February 24, 2024

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Scientists reveal key mechanism that controls genetic activity inside cells

Scientists reveal key mechanism that controls genetic activity inside cells

Scientists reveal key mechanism that controls genetic activity inside cells.

Histone modifications are closely related to transcriptional regulation and participate in processes that determine cell fate, development, and disease. 

Recently, a research team discovered how trimethylation of histone third subunit lysine four (H3K4me3) determines when and how DNA is read and translated into protein in the cell.

On March 03, 2023, a major new study published today in the journal Nature reveals a “traffic light” mechanism that controls genetic activity in cells, a system that could be targeted by cancer drugs already in development. 

The study, “H3K4me3 regulates RNA polymerase II promoter-proximal pause-release,” describes how “epigenetic” changes in DNA structure act as a “stop-and-go” signal that determines whether a gene should be read.

Scientists reveal key mechanism that controls genetic activity inside cells


The Genome’s “Dark Matter”

Unlike our genetic makeup, the world of epigenetics remains largely unexplored, known as the “dark matter” of the genome. 

Some new research has recently answered a longstanding fundamental question — how epigenetic proteins regulate transcription and the process of gene expression (the process by which our genes are read and translated into proteins).

In this new study, scientists at The Institute of Cancer Research, London, have revealed how a key epigenetic signal known as H3K4me3 determines when and how DNA is read and translated into proteins within our cells.

Textbook discovery

The study shows that H3K4me3 acts like a set of traffic lights that regulate the flow of cars on a busy road, ensuring that genes are transcribed and activated in a controlled manner at the correct time. 

Understanding how it functions in normal cells could provide new clues to the development of cancer and the role that disruptions in the regulation of gene activity play.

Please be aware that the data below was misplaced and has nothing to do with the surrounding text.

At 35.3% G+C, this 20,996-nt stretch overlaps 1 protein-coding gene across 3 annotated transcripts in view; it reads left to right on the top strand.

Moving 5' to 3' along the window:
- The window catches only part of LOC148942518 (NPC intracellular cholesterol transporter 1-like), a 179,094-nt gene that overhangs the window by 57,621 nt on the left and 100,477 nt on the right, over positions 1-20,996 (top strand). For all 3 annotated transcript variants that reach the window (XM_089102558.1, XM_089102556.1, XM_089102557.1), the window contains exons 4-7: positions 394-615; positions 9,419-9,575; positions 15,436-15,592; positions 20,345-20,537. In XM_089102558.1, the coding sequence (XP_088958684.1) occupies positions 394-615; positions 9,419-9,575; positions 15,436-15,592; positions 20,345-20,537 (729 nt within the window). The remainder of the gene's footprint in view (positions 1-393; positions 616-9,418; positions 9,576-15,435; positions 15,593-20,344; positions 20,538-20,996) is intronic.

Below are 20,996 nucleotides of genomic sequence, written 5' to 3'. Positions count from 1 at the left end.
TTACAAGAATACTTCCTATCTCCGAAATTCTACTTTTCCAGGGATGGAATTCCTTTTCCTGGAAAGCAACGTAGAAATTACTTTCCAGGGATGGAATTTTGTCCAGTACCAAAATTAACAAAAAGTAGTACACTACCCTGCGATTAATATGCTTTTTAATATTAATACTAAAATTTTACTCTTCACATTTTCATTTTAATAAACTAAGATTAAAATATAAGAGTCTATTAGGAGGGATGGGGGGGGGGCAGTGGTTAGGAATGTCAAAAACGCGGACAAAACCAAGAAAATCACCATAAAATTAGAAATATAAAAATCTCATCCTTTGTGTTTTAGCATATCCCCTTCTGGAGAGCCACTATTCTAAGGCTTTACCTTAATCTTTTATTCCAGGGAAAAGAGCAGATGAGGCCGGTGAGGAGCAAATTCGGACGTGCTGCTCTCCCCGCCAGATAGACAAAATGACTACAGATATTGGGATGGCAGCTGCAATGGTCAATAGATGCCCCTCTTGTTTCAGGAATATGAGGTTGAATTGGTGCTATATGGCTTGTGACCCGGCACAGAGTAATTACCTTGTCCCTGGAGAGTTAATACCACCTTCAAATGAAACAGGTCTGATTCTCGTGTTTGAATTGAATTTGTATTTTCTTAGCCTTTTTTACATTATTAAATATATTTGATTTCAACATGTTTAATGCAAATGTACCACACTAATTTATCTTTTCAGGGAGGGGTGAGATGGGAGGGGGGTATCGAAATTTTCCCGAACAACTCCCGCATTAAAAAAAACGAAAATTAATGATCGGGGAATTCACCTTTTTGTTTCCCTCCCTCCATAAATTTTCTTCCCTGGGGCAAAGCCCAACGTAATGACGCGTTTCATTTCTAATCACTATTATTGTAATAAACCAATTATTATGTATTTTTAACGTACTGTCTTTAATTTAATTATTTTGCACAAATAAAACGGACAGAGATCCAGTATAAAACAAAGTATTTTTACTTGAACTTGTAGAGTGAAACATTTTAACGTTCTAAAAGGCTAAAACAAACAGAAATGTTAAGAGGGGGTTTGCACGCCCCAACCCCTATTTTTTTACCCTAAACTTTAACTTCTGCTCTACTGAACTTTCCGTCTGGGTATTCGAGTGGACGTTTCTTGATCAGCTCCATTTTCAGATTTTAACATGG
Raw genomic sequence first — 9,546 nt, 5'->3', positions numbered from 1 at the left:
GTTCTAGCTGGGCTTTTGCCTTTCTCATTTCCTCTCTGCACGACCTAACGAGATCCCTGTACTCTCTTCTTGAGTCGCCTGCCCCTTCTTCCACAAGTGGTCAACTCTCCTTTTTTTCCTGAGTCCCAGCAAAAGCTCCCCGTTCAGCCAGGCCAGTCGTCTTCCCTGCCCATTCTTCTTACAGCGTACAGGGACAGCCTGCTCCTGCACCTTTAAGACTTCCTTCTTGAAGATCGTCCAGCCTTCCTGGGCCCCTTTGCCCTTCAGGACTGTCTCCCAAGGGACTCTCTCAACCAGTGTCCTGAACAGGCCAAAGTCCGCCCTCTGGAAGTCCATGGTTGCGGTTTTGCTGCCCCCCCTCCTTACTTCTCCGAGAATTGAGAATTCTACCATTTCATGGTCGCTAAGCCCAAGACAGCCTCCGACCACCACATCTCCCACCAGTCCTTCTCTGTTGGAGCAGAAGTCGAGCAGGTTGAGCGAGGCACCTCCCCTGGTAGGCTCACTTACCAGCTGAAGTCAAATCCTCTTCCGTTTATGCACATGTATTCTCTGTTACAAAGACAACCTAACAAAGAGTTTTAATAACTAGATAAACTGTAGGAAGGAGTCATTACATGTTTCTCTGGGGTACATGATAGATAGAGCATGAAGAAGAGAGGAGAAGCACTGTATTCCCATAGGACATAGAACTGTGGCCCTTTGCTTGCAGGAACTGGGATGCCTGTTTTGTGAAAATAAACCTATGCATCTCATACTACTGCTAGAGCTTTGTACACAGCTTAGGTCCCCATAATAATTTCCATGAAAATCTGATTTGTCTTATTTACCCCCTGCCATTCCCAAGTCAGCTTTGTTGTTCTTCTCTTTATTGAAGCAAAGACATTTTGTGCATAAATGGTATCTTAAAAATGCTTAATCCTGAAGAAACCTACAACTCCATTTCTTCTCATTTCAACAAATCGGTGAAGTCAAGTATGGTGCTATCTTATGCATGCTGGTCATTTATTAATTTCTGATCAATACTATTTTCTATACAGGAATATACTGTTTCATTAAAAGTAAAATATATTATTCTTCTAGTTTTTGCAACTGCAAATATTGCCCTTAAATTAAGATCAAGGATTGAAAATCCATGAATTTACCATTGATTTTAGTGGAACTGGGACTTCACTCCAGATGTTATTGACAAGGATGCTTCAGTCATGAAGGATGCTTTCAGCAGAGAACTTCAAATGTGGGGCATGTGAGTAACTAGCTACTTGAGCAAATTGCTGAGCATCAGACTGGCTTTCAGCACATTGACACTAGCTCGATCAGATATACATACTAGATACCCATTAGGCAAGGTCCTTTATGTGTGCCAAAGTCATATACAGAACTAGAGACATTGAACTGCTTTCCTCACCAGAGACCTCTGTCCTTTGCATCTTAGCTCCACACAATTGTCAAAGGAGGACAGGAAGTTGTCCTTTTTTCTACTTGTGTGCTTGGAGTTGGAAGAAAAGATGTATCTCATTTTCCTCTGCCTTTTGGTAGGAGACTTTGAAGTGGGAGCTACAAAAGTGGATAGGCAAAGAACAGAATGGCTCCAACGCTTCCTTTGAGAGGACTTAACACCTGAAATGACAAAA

More than 20 years ago, scientists had discovered that the enzyme that places H3K4me3, a chemical tag added to DNA, on DNA is essential for normal cell development and has also been linked to leukemia, breast, bowel and pancreatic cancers. But despite years of research, scientists did not understand the role of this chemical tag until now.

According to the researchers, this new “textbook discovery” changes our understanding of:

  • How epigenetic proteins help regulate cell development and are involved in cancer
  •  How the process of gene expression – decoding DNA into functional proteins used by our bodies – is regulated
  • How blocking epigenetic proteins affects normal and cancer cells

H3K4me3 modification regulates gene expression

The new discovery could lead to a new cancer treatment that targets epigenetic “traffic lights” that block the activity of genes that can trigger cancer, the researchers say.

Epigenetics affects the activity or expression of genes without changing the underlying genetic code — for example, by adding or removing chemical marks or making modifications to DNA or the proteins that wrap it around it, called histones. Chemical modifications such as H3K4me3 (trimethylation of histone H3 lysine 4) can turn genes on or off and are frequently altered in cancer.

Using mouse stem cells and complex genetic and biochemical experiments in the lab, the researchers discovered that the H3K4me3 modification is critical for regulating how and when our genes are expressed. The team found that H3K4me3 acts like a traffic light at a busy intersection.

By regulating the flow of RNA polymerase II, a protein complex that reads and decodes DNA, H3K4me3 determines when gene expression should start and how fast it should go .

When it gives the green light, H3K4me3 allows RNA polymerase II to move along the DNA and transcribe it into RNA as it moves.

 But without H3K4me3, RNA polymerase II gets stuck at specific spots on the DNA, causing transcription to stall and slow down.

 Previous findings have shown that disrupting or altering H3K4me3 levels in cells is important for cancer development and affects response to therapy.


The researchers say the new findings provide a new understanding of epigenetics. 

This is a very exciting area of ​​cancer research, yet remains largely underexplored. 

Solved a 20-year-old puzzle by discovering how a well-known epigenetic modification controls gene expression. 

Because the enzyme that determines H3K4me3 levels in cells is frequently found mutated in cancer, the research may have implications for understanding and treating cancer. 

Only with a basic understanding of how genes and cells work can a fundamental understanding of what can go wrong to create future cancer treatments.


Scientists reveal key mechanism that controls genetic activity inside cells

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